Highlighting one of the Peabody Museum's most important archaeological expeditions—the excavation of the Swarts Ranch Ruin in southwestern New Mexico by Harriet and Burton Cosgrove in the mid-1920s—Steven LeBlanc's book features rare, never-before-published examples of Mimbres painted pottery, considered by many scholars to be the most unique of all the ancient art traditions of North America. Made between A.D. 1000 and 1150, these pottery bowls and jars depict birds, fish, insects, and mammals that the Mimbres encountered in their daily lives, portray mythical beings, and show humans participating in both ritual and everyday activities. LeBlanc traces the origins of the Mimbres people and what became of them, and he explores our present understanding of what the images mean and what scholars have learned about the Mimbres people in the 75 years since the Cosgroves' expedition.
Steven LeBlanc has compiled a very nice, easily comprehended guide for the lay reader that enhances one's knowledge and appreciation of the Mimbres pottery and culture. The book contains several sections that provide an introduction to the Mimbres area and culture, including a background for the Swarts Ruin collection, a brief history of the Mimbres people, and a perspective of their daily life.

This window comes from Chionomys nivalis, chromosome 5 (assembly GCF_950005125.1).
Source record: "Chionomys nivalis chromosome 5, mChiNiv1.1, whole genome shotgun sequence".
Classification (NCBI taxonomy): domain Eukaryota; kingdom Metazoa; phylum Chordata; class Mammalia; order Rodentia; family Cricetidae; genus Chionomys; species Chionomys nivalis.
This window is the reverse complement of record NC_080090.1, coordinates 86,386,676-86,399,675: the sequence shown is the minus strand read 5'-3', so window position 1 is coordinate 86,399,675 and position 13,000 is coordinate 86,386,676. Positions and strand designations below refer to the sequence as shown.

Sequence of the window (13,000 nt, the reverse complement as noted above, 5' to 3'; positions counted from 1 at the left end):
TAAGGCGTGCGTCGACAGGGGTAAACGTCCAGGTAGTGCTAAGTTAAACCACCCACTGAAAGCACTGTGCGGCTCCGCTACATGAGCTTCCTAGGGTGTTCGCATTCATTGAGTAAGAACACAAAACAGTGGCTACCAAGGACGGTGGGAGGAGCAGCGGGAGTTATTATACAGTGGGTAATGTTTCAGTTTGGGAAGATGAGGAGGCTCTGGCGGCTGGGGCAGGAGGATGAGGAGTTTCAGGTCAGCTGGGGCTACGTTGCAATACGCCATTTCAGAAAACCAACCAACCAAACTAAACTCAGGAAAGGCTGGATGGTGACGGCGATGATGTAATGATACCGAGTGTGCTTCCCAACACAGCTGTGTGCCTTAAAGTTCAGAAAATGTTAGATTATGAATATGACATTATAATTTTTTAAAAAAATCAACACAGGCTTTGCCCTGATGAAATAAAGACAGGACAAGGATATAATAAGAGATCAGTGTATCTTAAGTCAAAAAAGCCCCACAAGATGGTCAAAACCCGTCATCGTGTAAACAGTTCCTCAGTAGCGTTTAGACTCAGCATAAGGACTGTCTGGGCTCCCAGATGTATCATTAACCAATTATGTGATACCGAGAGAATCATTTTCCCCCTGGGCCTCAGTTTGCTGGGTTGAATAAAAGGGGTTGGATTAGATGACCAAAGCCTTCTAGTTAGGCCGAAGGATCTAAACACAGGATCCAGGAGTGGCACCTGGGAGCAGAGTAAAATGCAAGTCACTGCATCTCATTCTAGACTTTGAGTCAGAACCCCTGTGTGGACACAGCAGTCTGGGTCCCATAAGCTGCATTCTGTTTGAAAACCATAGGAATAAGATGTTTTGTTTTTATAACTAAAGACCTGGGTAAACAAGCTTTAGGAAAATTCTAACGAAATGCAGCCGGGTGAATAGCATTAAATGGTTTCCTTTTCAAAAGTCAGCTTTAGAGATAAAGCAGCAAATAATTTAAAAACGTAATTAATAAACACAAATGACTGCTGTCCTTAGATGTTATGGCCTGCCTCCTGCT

Stephen LeBlanc's Painted by a Distant Hand is a slim but informative volume inspired by a two-year-long exhibit of Mimbres (A.D. 200-1100) pottery at Harvard's Peabody Museum...LeBlanc discusses the meaning of the pottery's figurative imagery and abstract patterns, the artists who created them (most likely women), and what they indicate about daily life, all in clear, straightforward prose.
- 120 pages
- 8 x 8-1/2 inches
- Peabody Museum Press
- Foreword by Rubie Watson
- Photographs by Hillel S. Burger
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